Sleep Saboteurs

A good night’s sleep is a joy to experience—and could have short- or long-term effects on your health and wellness.

The red LED display reads 3:30am. You went to sleep at 10pm, so what is keeping you wide awake now?

Or maybe you can’t get to sleep before 1 or 2 o’clock in the morning and then have trouble being alert for that important Zoom meeting at 9am.

Perhaps what is keeping you awake is insomnia, sleep apnea or some other form of sleep disorder.

Sleep—and sleeplessness—play a significant role in our overall health and wellness. Figuring out how to get the maximum amount of good sleep is key to optimizing the beneficial effects on our brains and bodies.

The good news is, experts such as Dr. Michael Jaffee, an associate professor and vice chair in the department of neurology at the University of Florida and who is affiliated with the UF Health Sleep Center, can offer support to help you slumber.

“Sleep is very important for all of our body’s functions and for our brain to work optimally,” states Jaffee, who is board certified in neurology, psychiatry, sleep medicine and brain injury medicine. “We know that people who are not getting enough sleep have some increased risk of developing heart disease, high blood pressure and diabetes. It can affect metabolism, muscle mass and the way our brain is functioning optimally.”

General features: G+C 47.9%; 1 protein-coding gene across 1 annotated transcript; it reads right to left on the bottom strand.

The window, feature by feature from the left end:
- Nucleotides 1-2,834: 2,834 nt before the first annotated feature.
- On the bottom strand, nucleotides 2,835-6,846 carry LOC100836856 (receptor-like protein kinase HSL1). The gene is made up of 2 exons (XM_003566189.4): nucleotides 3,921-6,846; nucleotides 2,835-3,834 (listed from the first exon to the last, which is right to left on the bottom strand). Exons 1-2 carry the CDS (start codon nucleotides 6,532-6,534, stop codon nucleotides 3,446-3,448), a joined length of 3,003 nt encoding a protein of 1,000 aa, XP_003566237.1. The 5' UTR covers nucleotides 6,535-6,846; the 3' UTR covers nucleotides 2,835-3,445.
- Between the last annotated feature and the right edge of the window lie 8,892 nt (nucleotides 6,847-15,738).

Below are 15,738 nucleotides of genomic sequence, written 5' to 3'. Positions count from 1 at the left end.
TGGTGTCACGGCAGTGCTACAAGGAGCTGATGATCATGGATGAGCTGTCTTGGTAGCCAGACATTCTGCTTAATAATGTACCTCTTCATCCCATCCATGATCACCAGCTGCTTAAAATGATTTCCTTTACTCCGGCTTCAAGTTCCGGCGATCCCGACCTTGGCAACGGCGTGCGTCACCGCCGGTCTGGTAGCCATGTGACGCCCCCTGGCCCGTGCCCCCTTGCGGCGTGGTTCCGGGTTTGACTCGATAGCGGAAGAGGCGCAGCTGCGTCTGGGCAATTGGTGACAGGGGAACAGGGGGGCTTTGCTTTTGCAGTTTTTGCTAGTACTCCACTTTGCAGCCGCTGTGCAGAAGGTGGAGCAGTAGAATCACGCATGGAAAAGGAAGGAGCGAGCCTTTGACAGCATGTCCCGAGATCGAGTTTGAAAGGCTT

Jaffee says one of the more interesting findings in the past several years is that, especially in older individuals, sleep plays a very important role in getting rid of abnormal proteins in the brain, such as amyloid.

“The build-up of amyloid can be implicated in Alzheimer’s disease,” he explains. “So, as part of brain health, sleep plays a very important role. Sleep basically washes out abnormal proteins and also improves the way our brain cells communicate with each other by cleaning out and re-setting synapses, the connections between brain cells.  This helps the next day for our brains to work more efficiently. If you’re not getting enough sleep, it can affect cognition, mood and performance. Getting enough quality sleep is a very important part of wellness and brain health.”

Jaffee says studies show that more than a third of people in the United States may not be getting an optimal amount of sleep.

“That recommendation for adults is at least seven hours of sleep a night,” he says. “Reviews have shown that consistently getting less than six hours a night is incompatible to sustain health.”

One of the most common sleep disorders is insomnia, which Jaffee describes as having trouble getting to sleep, trouble staying asleep, or both.

“The population that is sleep deprived has changed a lot. In the 1940s, well over 80 percent of people were getting enough sleep, but in our modern era we have over a third of people who are not,” Jaffee offers. “Part of what’s happening is the demands of modern society sort of take control over our lives. Turning off personal electronics at night would help. One survey showed that a third of people kept their phone with them, beeping and doing whatever it does through the night. I recommend putting it in another room so even if you wake up, you’re not tempted to look at it.”